Apart from new materials, Vietnam is stepping up efforts to promote the use and application of environmentally friendly replacement materials such as non-baked bricks made of ash, cinder and gypsum from cement and thermal power plants. The use of these products, however, also faces diverse challenges.
In Vietnam, only about 10 per cent of ash and cinder waste is being used in building material production, while the remaining 90 per cent is buried, causing harm to the environment. In other countries, up to 80-90 per cent of ash and cinder waste is utilised.
In a recent talk about current ash and cinder waste usage in the province, Deputy Chairman of the Tra Vinh People’s Committee Nguyen Trung Hoang said, “Our province has completed reviewing the use of ash and cinder waste in Duyen Hai 1 and Duyen Hai 3 thermal power plants. By the end of August 2017, total ash and cinder waste volume amounted to around two million tonnes. About 190,000 tonnes were consumed, meaning that more than 1.8 million tonnes are unused. In the future, this volume will keep increasing, requiring more measures to use these kinds of waste in construction and other business fields.”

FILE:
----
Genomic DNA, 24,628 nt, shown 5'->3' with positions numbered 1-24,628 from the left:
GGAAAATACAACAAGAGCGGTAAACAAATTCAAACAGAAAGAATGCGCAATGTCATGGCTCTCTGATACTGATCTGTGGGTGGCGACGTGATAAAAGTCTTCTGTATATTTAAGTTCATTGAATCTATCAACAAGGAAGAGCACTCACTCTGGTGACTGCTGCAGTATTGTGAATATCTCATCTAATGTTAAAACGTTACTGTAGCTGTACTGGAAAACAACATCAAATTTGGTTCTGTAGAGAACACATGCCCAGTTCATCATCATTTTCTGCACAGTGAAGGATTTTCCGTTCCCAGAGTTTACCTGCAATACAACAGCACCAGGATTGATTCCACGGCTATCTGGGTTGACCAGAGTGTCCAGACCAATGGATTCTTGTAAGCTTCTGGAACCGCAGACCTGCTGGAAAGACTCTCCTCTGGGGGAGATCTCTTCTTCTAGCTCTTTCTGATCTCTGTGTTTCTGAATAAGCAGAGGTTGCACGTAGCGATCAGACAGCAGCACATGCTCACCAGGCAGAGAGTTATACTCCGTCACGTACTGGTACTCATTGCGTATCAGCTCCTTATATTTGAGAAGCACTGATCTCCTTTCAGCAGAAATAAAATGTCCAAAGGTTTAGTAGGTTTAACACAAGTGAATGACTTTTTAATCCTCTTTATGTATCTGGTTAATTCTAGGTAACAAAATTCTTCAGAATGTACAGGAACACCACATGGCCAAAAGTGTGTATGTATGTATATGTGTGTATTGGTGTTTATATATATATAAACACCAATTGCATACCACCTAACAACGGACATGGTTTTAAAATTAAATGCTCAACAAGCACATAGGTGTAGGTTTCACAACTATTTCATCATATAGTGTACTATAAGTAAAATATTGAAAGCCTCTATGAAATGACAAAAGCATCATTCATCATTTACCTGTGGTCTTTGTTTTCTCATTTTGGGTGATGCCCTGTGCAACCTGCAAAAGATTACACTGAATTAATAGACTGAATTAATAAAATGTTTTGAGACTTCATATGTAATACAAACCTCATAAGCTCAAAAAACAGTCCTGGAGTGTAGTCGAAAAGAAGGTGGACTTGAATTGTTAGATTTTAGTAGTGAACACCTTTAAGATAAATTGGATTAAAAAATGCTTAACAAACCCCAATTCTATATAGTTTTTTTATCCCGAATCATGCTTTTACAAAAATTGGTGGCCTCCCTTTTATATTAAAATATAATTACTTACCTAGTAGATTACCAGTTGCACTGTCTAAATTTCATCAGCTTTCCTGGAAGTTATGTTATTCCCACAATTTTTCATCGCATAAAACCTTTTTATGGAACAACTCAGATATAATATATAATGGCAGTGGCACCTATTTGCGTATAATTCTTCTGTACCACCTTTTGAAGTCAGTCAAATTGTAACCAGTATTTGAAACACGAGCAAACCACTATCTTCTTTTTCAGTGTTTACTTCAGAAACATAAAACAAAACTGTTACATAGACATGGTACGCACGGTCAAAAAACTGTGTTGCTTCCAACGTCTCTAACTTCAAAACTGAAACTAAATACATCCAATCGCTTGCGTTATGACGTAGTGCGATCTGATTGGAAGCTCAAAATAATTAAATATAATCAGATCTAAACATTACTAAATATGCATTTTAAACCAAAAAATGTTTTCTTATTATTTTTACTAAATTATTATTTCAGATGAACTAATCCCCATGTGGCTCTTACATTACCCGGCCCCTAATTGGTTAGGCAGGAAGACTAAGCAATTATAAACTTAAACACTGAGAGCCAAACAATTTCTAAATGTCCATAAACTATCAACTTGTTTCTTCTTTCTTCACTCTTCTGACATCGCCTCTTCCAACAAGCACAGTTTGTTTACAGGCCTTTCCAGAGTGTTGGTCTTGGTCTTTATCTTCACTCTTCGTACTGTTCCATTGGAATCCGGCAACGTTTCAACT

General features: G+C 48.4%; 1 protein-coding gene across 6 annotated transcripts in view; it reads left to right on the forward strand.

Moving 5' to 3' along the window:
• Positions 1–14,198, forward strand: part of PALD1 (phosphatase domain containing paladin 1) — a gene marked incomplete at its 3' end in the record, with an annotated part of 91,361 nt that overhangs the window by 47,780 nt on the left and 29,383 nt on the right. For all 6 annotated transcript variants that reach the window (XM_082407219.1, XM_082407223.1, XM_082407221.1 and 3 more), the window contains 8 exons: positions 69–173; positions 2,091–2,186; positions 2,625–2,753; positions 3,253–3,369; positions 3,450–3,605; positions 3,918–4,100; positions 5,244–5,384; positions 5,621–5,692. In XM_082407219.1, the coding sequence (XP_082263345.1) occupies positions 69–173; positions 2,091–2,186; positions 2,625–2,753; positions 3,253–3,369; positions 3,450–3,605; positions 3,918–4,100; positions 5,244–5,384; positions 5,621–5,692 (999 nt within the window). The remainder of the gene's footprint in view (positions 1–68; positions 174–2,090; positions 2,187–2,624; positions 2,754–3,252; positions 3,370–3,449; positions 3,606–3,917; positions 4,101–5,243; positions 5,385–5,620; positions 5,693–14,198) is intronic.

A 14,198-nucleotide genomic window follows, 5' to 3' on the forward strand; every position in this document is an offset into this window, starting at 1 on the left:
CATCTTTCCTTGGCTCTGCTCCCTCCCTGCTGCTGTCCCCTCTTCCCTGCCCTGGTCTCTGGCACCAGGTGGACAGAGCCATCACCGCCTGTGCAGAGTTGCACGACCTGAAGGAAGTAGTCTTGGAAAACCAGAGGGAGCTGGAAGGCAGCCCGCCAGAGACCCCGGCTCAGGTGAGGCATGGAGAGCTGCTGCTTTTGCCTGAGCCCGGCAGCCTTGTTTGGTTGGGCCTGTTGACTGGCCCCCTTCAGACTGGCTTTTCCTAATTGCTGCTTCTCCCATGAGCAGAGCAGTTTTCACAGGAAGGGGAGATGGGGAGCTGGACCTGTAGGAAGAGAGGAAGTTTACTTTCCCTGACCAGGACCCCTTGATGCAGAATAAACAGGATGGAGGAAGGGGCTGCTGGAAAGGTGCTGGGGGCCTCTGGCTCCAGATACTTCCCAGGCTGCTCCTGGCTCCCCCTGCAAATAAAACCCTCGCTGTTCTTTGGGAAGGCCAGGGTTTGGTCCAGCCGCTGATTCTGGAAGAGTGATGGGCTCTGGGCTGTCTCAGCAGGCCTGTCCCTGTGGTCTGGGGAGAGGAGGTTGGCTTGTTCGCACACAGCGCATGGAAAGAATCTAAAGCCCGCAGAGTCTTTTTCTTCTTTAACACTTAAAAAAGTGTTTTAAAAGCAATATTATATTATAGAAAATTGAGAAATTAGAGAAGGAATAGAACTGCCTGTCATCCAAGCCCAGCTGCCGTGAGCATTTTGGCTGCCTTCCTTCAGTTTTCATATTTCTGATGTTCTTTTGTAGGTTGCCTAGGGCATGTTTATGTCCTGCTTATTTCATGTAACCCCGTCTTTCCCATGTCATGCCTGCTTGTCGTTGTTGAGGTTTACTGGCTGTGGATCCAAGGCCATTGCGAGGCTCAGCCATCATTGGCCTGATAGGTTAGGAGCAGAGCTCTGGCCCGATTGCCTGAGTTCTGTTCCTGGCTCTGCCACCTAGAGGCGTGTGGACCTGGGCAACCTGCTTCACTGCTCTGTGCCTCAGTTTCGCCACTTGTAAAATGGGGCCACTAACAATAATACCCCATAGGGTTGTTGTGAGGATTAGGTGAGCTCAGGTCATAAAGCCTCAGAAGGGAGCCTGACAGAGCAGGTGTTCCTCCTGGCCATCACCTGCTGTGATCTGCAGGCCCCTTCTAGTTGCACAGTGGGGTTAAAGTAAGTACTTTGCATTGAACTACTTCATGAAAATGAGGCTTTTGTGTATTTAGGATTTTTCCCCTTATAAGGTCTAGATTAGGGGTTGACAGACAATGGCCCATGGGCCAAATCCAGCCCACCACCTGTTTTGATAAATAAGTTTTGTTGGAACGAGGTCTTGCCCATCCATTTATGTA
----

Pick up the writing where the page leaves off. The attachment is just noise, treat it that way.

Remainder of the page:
Tra Vinh’s story is shared by other localities, mainly due to transport difficulties. Cement and thermal power plants are located in remote areas, prompting high transportation costs. In addition, local authorities as well as residents take ash and cinder as harmful materials, resulting in improper treatment towards the products.
Deputy Chairman of the Ha Nam People’s Committee Vu Dai Thang said, “Ha Nam is home to a plant producing autoclaved aerated concrete (AAC) bricks with the capacity of 70 million units per year that has stopped production due to flat sales. Another project of similar capacity has shifted to producing reinforced concrete bricks to increase product sales.”